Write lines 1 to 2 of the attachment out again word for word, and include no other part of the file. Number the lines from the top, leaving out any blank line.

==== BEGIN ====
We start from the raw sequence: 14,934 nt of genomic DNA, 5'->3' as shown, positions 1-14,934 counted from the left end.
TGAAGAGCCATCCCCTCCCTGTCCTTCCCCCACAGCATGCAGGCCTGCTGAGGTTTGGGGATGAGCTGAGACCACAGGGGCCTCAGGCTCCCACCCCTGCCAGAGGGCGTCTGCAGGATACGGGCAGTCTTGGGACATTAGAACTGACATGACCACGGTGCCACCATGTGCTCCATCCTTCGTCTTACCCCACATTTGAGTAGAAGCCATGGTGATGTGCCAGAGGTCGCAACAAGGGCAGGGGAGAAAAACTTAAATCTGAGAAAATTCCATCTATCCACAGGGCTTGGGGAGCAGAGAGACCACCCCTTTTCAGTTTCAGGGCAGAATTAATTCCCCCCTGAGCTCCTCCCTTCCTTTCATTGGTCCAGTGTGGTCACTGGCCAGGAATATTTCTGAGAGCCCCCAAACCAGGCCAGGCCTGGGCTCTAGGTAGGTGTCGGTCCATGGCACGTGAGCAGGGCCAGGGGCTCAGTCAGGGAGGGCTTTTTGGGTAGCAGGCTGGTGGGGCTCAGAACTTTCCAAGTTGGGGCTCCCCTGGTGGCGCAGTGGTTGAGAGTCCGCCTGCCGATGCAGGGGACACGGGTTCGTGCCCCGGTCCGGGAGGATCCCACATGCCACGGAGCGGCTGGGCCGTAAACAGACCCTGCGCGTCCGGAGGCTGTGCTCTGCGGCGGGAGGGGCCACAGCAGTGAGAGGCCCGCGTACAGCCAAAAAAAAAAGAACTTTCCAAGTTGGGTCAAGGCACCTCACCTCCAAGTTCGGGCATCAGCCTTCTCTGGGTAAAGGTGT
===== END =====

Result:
We start from the raw sequence: 14,934 nt of genomic DNA, 5'->3' as shown, positions 1-14,934 counted from the left end.
TGAAGAGCCATCCCCTCCCTGTCCTTCCCCCACAGCATGCAGGCCTGCTGAGGTTTGGGGATGAGCTGAGACCACAGGGGCCTCAGGCTCCCACCCCTGCCAGAGGGCGTCTGCAGGATACGGGCAGTCTTGGGACATTAGAACTGACATGACCACGGTGCCACCATGTGCTCCATCCTTCGTCTTACCCCACATTTGAGTAGAAGCCATGGTGATGTGCCAGAGGTCGCAACAAGGGCAGGGGAGAAAAACTTAAATCTGAGAAAATTCCATCTATCCACAGGGCTTGGGGAGCAGAGAGACCACCCCTTTTCAGTTTCAGGGCAGAATTAATTCCCCCCTGAGCTCCTCCCTTCCTTTCATTGGTCCAGTGTGGTCACTGGCCAGGAATATTTCTGAGAGCCCCCAAACCAGGCCAGGCCTGGGCTCTAGGTAGGTGTCGGTCCATGGCACGTGAGCAGGGCCAGGGGCTCAGTCAGGGAGGGCTTTTTGGGTAGCAGGCTGGTGGGGCTCAGAACTTTCCAAGTTGGGGCTCCCCTGGTGGCGCAGTGGTTGAGAGTCCGCCTGCCGATGCAGGGGACACGGGTTCGTGCCCCGGTCCGGGAGGATCCCACATGCCACGGAGCGGCTGGGCCGTAAACAGACCCTGCGCGTCCGGAGGCTGTGCTCTGCGGCGGGAGGGGCCACAGCAGTGAGAGGCCCGCGTACAGCCAAAAAAAAAAGAACTTTCCAAGTTGGGTCAAGGCACCTCACCTCCAAGTTCGGGCATCAGCCTTCTCTGGGTAAAGGTGT